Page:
Madrasa, A Definition

Madrasas are schools for higher learning. The earliest ones were built by the Seljuks in the 11thcentury and began as institutions to teach law. The madrasa’s building is often but not always often attached to a mosque. It can include residences for students, who would come to a madrasa after having learned Arabic and memorized the Qur’an in a kuttab, the local school.

Madrasas are endowed by private donors; the larger more important ones were endowed by the ruler. They could be endowed to teach one or more of the four orthodox Sunni schools of thought (Shafi’i, Hanafi, Mailiki, Hanbali). Other subjects taught are Arabic grammar, Hadith (the teachings, sayings and actions of Prophet Muhammad as collected by his companions, which explain and elaborate the Qur'anic verses), jurisprudence (fiqh) and science.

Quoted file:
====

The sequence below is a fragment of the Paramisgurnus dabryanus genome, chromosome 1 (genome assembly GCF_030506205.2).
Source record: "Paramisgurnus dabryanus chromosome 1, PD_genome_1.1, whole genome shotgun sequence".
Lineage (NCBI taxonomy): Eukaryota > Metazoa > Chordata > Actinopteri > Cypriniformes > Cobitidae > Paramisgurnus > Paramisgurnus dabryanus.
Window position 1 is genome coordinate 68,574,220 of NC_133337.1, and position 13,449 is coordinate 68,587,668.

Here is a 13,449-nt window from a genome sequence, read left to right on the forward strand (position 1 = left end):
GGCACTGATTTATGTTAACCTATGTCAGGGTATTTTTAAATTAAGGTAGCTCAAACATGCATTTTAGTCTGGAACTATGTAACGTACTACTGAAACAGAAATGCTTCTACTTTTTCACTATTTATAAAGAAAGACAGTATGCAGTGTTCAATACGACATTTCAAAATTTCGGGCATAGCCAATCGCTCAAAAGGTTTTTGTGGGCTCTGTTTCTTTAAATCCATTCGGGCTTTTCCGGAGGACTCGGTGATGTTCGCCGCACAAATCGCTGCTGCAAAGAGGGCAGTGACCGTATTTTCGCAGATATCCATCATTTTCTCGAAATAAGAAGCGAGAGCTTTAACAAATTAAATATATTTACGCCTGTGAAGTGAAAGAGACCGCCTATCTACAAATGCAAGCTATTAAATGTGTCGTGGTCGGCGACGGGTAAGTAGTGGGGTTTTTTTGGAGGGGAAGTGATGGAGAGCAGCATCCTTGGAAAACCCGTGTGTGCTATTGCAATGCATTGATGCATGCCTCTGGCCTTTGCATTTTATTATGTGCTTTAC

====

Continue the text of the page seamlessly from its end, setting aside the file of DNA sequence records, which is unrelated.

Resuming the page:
Madrasas with a dome that covers the courtyard are usually smaller buildings, those with an open courtyard are generally larger and have central iwans surrounded by arcades.

Egyptian madrasas introduced the four-iwan plan where each iwan represented one of the four orthodox schools of law. This design was adopted for the building of the Mustansiriyya Madrasa in Baghdad.